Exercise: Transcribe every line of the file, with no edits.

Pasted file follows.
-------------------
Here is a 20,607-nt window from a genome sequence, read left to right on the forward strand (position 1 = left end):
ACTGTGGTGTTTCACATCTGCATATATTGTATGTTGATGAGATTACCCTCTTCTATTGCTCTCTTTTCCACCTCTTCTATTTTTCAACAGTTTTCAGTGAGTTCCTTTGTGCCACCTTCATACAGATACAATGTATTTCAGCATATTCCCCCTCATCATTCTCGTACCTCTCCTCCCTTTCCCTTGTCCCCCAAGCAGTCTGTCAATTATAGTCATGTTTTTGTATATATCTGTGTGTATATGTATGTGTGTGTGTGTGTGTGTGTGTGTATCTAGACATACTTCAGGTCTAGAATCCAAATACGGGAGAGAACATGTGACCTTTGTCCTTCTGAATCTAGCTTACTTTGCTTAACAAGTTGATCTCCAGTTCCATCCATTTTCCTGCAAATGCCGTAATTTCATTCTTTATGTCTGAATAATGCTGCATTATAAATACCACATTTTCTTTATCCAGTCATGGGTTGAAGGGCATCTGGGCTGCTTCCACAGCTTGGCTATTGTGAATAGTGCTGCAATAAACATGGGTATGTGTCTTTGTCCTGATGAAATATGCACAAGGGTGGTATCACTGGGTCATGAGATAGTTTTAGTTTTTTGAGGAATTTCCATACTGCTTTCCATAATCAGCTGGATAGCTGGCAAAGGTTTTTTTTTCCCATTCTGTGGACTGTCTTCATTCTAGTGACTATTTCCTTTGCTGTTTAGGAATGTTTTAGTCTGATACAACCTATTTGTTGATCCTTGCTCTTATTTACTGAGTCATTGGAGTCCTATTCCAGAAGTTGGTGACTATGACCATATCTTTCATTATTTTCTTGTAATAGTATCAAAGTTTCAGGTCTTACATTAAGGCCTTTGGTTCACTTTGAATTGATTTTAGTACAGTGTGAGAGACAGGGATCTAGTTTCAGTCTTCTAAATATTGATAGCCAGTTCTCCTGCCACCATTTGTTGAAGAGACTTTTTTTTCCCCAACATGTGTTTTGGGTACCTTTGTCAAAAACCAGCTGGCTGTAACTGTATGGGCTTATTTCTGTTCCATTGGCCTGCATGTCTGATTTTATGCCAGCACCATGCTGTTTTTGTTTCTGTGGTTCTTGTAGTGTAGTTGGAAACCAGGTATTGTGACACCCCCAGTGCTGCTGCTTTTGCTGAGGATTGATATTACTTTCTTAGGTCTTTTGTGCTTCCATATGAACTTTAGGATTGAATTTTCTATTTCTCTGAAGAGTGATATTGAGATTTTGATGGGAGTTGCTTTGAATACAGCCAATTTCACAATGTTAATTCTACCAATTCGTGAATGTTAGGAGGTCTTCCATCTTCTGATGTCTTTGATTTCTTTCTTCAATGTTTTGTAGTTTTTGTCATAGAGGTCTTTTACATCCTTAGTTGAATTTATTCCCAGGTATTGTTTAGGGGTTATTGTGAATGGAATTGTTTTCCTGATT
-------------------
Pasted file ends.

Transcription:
Here is a 20,607-nt window from a genome sequence, read left to right on the forward strand (position 1 = left end):
ACTGTGGTGTTTCACATCTGCATATATTGTATGTTGATGAGATTACCCTCTTCTATTGCTCTCTTTTCCACCTCTTCTATTTTTCAACAGTTTTCAGTGAGTTCCTTTGTGCCACCTTCATACAGATACAATGTATTTCAGCATATTCCCCCTCATCATTCTCGTACCTCTCCTCCCTTTCCCTTGTCCCCCAAGCAGTCTGTCAATTATAGTCATGTTTTTGTATATATCTGTGTGTATATGTATGTGTGTGTGTGTGTGTGTGTGTGTATCTAGACATACTTCAGGTCTAGAATCCAAATACGGGAGAGAACATGTGACCTTTGTCCTTCTGAATCTAGCTTACTTTGCTTAACAAGTTGATCTCCAGTTCCATCCATTTTCCTGCAAATGCCGTAATTTCATTCTTTATGTCTGAATAATGCTGCATTATAAATACCACATTTTCTTTATCCAGTCATGGGTTGAAGGGCATCTGGGCTGCTTCCACAGCTTGGCTATTGTGAATAGTGCTGCAATAAACATGGGTATGTGTCTTTGTCCTGATGAAATATGCACAAGGGTGGTATCACTGGGTCATGAGATAGTTTTAGTTTTTTGAGGAATTTCCATACTGCTTTCCATAATCAGCTGGATAGCTGGCAAAGGTTTTTTTTTCCCATTCTGTGGACTGTCTTCATTCTAGTGACTATTTCCTTTGCTGTTTAGGAATGTTTTAGTCTGATACAACCTATTTGTTGATCCTTGCTCTTATTTACTGAGTCATTGGAGTCCTATTCCAGAAGTTGGTGACTATGACCATATCTTTCATTATTTTCTTGTAATAGTATCAAAGTTTCAGGTCTTACATTAAGGCCTTTGGTTCACTTTGAATTGATTTTAGTACAGTGTGAGAGACAGGGATCTAGTTTCAGTCTTCTAAATATTGATAGCCAGTTCTCCTGCCACCATTTGTTGAAGAGACTTTTTTTTCCCCAACATGTGTTTTGGGTACCTTTGTCAAAAACCAGCTGGCTGTAACTGTATGGGCTTATTTCTGTTCCATTGGCCTGCATGTCTGATTTTATGCCAGCACCATGCTGTTTTTGTTTCTGTGGTTCTTGTAGTGTAGTTGGAAACCAGGTATTGTGACACCCCCAGTGCTGCTGCTTTTGCTGAGGATTGATATTACTTTCTTAGGTCTTTTGTGCTTCCATATGAACTTTAGGATTGAATTTTCTATTTCTCTGAAGAGTGATATTGAGATTTTGATGGGAGTTGCTTTGAATACAGCCAATTTCACAATGTTAATTCTACCAATTCGTGAATGTTAGGAGGTCTTCCATCTTCTGATGTCTTTGATTTCTTTCTTCAATGTTTTGTAGTTTTTGTCATAGAGGTCTTTTACATCCTTAGTTGAATTTATTCCCAGGTATTGTTTAGGGGTTATTGTGAATGGAATTGTTTTCCTGATT